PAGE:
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Man, Economy, and State: With Power and Market - Scholar's Edition Hardcover – March 10, 2009


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Product Details

  • Hardcover: 1440 pages
  • Publisher: Ludwig von Mises Institute; 2nd edition (March 10, 2009)
  • Language: English
  • ISBN-10: 1933550279
  • ISBN-13: 978-1933550275
  • Product Dimensions: 9.3 x 6.3 x 2.6 inches
  • Shipping Weight: 3.8 pounds (View shipping rates and policies)
  • Average Customer Review: 4.7 out of 5 stars  See all reviews (23 customer reviews)
  • Amazon Best Sellers Rank: #42,100 in Books (See Top 100 in Books)

Editorial Reviews

About the Author

Rothbard worked many years on the book, even as he was completing his PhD at Columbia University. He realized better than anyone else that Mises's economic theories were so important that they needed restatement and interpretation. But he also knew that Misesian theory needed elaboration, expansion, and application in a variety of areas. The result was much more: a rigorous but accessible defense of the whole theory of the market economy, from its very foundations.

But the publisher decided to cut the last part of the book, a part that appeared years later as Power and Market. This is the section that applies the theory presented in the first 1,000 pages to matters of government intervention. Issue by issue, the book refutes the case for taxation, the welfare state, regulation, economic planning, and all forms of socialism, large and small. It remains an incredibly fruitful assembly of vigorous argumentation and evidence.


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Customer Reviews

The construction of the book is also top notch.
thomas crown
The result is a highly readable volume that reads more like a philosophical treatise than a standard 'economics' textbook.
John S. Ryan
Murray Rothbard may have been the best political economist of the twentieth century.
shawn kohut

Most Helpful Customer Reviews

51 of 56 people found the following review helpful By thomas crown on February 3, 2010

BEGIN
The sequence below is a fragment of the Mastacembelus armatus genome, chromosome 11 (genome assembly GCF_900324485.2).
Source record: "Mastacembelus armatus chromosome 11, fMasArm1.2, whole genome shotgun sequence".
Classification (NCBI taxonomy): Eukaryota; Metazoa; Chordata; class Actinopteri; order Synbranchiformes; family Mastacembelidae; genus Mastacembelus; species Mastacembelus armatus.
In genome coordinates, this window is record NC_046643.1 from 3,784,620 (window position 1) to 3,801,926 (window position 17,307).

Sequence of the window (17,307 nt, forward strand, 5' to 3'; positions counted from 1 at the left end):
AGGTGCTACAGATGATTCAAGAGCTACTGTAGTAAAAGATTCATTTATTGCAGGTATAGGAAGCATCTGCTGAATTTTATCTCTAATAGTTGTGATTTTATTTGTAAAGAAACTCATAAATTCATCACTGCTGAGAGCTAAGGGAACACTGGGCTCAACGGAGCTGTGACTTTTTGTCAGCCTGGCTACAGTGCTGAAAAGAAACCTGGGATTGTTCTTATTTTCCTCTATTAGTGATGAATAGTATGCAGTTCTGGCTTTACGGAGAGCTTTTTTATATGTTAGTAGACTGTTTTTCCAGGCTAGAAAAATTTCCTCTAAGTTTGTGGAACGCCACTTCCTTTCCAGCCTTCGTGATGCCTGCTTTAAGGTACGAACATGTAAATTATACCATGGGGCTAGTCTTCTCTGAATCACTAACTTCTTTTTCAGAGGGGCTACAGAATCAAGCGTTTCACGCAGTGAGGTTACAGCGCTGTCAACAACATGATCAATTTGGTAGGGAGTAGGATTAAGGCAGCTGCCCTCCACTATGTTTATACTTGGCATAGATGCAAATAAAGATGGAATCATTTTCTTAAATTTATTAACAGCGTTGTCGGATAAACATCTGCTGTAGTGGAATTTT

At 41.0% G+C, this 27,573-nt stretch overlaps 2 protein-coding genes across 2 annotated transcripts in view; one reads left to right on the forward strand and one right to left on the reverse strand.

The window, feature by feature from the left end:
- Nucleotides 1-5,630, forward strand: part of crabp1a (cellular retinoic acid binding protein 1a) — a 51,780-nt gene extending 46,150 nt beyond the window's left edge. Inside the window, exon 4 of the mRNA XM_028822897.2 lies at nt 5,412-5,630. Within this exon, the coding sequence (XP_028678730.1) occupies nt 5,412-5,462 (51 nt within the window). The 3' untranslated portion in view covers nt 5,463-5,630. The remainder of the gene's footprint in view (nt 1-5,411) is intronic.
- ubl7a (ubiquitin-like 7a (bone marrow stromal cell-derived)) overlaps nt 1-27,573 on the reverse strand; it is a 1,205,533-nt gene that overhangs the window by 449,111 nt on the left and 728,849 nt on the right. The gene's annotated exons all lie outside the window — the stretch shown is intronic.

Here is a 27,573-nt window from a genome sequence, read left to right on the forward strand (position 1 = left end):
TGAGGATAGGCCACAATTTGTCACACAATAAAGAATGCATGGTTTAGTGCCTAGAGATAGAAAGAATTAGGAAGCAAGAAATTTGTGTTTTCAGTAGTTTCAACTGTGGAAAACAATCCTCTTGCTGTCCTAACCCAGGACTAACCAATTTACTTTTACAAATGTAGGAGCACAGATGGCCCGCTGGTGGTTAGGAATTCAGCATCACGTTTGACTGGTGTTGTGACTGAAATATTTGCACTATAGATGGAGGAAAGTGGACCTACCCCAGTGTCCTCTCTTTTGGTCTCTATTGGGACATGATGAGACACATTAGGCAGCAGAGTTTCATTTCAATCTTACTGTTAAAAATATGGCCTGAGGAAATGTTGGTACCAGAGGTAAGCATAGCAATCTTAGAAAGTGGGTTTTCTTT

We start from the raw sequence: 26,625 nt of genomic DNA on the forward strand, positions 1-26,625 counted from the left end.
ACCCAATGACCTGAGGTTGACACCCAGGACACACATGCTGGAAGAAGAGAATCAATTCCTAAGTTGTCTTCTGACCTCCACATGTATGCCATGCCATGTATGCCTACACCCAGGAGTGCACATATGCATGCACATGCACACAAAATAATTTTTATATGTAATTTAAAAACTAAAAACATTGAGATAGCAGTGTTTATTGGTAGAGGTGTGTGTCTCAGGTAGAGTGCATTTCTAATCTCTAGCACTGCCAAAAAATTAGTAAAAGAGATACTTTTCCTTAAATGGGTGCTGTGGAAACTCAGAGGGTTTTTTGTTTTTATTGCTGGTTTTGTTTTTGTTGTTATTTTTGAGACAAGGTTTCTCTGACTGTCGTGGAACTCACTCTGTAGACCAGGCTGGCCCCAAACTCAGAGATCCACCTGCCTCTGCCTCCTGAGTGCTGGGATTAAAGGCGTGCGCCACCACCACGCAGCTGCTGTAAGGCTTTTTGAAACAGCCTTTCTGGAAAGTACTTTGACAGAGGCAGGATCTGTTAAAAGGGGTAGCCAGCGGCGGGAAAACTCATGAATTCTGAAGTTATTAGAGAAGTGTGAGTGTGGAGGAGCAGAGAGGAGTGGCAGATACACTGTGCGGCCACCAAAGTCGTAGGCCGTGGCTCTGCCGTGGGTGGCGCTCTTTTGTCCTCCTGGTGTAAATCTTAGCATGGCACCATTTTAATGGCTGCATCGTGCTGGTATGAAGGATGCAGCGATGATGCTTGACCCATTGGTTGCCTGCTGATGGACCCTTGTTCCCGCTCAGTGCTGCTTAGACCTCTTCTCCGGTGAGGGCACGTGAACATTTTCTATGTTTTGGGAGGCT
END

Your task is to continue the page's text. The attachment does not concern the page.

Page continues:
Format: Hardcover Verified Purchase
This was the first work of Rothbard I had read. I did not know if this would be the best of places to start, as others had mentioned Mises "Human Action" as a great introduction to Austrian economics as well. If you are in the same situation as I was, let me tell you this is an excellent tome to begin with. Rothbard has added to, and improved upon many of Mises teachings with this work. Rothbard starts with absolute foundation for human action, and from here, builds up his theory piece by piece. Again, I thought I might be in over my head with this book, but the pace is excellent and never leaves the reader behind. Rothbard has taken the Austrian school of thought, reworked many of the ideas, and turned out a much more cohesive and solidified theory of economics based on praxeology. The authors references/annotations appear at the bottom of each page, which I find extremely convenient, as flipping to the back of a 1400 page book every time you wanted additional information would be quite bothersome.

I have since completely reworked my views on production, interest, and monopoly theory. Really, this is a stellar piece of work, and I can't do it enough justice with the review here. Suffice it to say, if you have not had an opportunity to read Mises or Rothbard, their ideas will really challenge, and more likely than not, change your perspective on economics in dramatic fashion. I am just sorry that I did not have the opportunity to study the Austrian school more thoroughly in college.

The construction of the book is also top notch. After reading, and re-reading, through the book's 1400 pages or so (and subjecting it to other abuses like spilled coffee), the bindings/covers are still holding strong. This is a book that you will want to have for quite some time and revisit often. The margins are also wide enough to add your own annotations, which I love to do with works of this nature.